On March 27, 2012, Congress passed the Jumpstart Our Business Startups Act (the “JOBS Act”), which President Obama signed on April 5, 2012. While this is a great deal for smaller companies, many of these provisions address companies of a much larger size than our normal business client. There is a provision for the nascent crowdfunding means of raising capital. “Crowdfunding” is the practice of using the Internet to solicit a large number of investors, who generally invest in relatively small amounts. Although the practice has been around for the last couple of years, questions regarding the lawfulness in utilizing such a procedure, under both federal and state securities laws, made it somewhat suspect for small business owners, who do not need the additional legal issues of an investigation by the securities commissioner of any particular state, or worse, the SEC itself. Under the JOBS Act, the SEC is to issue rules within 270 days of enactment to carry out the crowdfunding provisions.
In short, the JOBS Act provides that a private company may sell its securities, now expressly exempt from registration, subject to compliance with a variety of requirements including, but not limited to:
- Not more than $1 million may be sold during the preceding 12 months under the crowdfunding rule;
- The maximum amount, in the aggregate, sold to any investor, including amounts sold pursuant to the crowdfunding rule during the preceding 12 months, may not exceed: (i) the greater of $2,000 or five percent (5%) of the annual income or net worth of such investor, if either the annual income or net worth is less than $100,000, and (ii) ten percent (10%) of the annual income or net worth of such investor, not to exceed $100,000, if either the annual income or net worth is equal to or greater than $100,000; and
- The company must conduct the offering through a compliance broker or funding portal.
The rules have yet to be issued, but it should be expected that not only the company, but also the brokers or funding portals, will have to comply with additional requirements still to be drafted in order to comply with the requirements of the JOBS Act.
As a nod to the potential for fraud and overreaching in this area, brokers and funding portals that provide the means for crowdfunding will be required themselves to comply with substantial requirements to include SEC registration, disclosures as may be required by the SEC, and investor protection provisions. These brokers and funding portals will have to, at a minimum:
- Confirm that investors: (i) review investor-education materials; (ii) positively affirm their understanding the risks of the investment; and (iii) answer questions demonstrating and understanding the risks of such investments;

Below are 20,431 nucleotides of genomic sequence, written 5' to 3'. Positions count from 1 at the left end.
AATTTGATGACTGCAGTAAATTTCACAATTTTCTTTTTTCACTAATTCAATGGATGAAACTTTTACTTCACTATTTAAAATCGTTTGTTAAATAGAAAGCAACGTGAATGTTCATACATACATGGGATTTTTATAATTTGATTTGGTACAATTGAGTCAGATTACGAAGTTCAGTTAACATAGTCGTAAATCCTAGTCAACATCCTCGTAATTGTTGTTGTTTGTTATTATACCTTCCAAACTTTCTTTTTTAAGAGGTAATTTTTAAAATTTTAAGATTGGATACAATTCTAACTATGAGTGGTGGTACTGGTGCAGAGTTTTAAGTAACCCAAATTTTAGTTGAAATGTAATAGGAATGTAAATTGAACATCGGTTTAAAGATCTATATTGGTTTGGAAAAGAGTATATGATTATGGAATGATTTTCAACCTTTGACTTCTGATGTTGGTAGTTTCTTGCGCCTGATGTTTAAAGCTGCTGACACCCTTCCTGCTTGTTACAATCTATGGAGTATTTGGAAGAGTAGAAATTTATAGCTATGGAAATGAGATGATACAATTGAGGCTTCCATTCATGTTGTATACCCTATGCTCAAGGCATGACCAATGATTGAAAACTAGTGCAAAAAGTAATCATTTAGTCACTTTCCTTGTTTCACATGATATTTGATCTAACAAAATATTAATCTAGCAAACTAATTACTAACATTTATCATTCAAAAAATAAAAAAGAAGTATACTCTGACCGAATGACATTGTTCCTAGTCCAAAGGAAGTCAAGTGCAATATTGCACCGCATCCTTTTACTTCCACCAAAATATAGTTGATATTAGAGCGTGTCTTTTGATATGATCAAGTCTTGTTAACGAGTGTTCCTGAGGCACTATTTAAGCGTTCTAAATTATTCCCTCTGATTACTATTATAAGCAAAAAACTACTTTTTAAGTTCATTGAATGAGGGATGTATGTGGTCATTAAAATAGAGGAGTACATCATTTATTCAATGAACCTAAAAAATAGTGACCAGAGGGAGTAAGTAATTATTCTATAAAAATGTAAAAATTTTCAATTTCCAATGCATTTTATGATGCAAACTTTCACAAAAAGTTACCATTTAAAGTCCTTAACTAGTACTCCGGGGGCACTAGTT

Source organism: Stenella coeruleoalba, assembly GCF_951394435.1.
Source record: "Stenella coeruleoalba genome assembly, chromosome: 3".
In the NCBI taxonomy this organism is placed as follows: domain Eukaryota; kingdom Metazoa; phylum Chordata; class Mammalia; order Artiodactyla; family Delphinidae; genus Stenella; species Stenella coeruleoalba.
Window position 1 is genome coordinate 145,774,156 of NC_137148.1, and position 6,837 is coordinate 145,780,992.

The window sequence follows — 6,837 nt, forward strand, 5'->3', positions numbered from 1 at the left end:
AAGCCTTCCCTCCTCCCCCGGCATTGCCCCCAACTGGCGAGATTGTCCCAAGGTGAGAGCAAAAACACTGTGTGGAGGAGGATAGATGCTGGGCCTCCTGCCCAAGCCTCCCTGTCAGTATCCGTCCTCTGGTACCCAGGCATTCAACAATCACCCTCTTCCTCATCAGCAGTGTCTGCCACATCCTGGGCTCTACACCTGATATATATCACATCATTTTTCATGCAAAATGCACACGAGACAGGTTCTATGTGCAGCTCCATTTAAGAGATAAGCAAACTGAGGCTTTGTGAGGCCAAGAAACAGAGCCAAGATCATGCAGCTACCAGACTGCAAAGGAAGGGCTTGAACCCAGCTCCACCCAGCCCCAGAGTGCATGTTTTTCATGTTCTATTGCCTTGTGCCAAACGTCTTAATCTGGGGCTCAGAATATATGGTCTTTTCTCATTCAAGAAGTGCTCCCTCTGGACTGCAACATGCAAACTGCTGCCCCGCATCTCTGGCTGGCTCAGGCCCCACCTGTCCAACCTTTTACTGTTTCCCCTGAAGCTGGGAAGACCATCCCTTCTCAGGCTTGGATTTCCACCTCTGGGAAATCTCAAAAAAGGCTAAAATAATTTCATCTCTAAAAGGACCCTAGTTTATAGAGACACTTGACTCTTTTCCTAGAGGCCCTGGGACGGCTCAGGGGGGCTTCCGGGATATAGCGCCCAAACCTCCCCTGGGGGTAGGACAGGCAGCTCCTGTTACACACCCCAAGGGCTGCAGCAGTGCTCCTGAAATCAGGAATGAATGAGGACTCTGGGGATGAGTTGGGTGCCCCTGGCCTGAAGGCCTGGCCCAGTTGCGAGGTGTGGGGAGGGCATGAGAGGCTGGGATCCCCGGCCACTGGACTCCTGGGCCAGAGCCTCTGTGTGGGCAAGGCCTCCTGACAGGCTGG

- Institute steps to reduce risk of fraud, including obtaining background checks on directors, officers and twenty percent (20%) stakeholders in the offering company;
- Make available to investors, and the SEC, any information provided by the offering company;
- Aggregate all the offering proceeds and release them only after the targeted offering amount is reached, and provide the investors, during the interim, to cancel their funding commitments; and
- Prohibit promoters and finders from being compensated or being rewarded for locating or providing personal identification information relating to any potential investor.
It should be expected that a company using the crowdfunding rule will be required to file with the SEC and provide to both the potential investors and intermediaries basic information including the names of directors and officers and holders of twenty percent (20%) or more of the equity in any company, a description of the company’s business, a proposed business plan and financial condition, to include income tax returns and, if the offering is in excess of $500,000, audited financial statements.
While the JOBS Act provides companies a means to raise capital in a short period, the time commitment to comply with the requirements and investor safeguards will have to be dealt with. But, on balance, crowdfunding allows small businesses the means to raise needed capital and to disseminate their ideas to the public. The company, and its officers and directors, however, should realize that there are no confidentiality provisions, and thus anyone can be reviewing your company’s business plan, and thereby gain market information. In the right situation, this could be an excellent means to raise funds, but the risks of using such a program will have to be weighed carefully.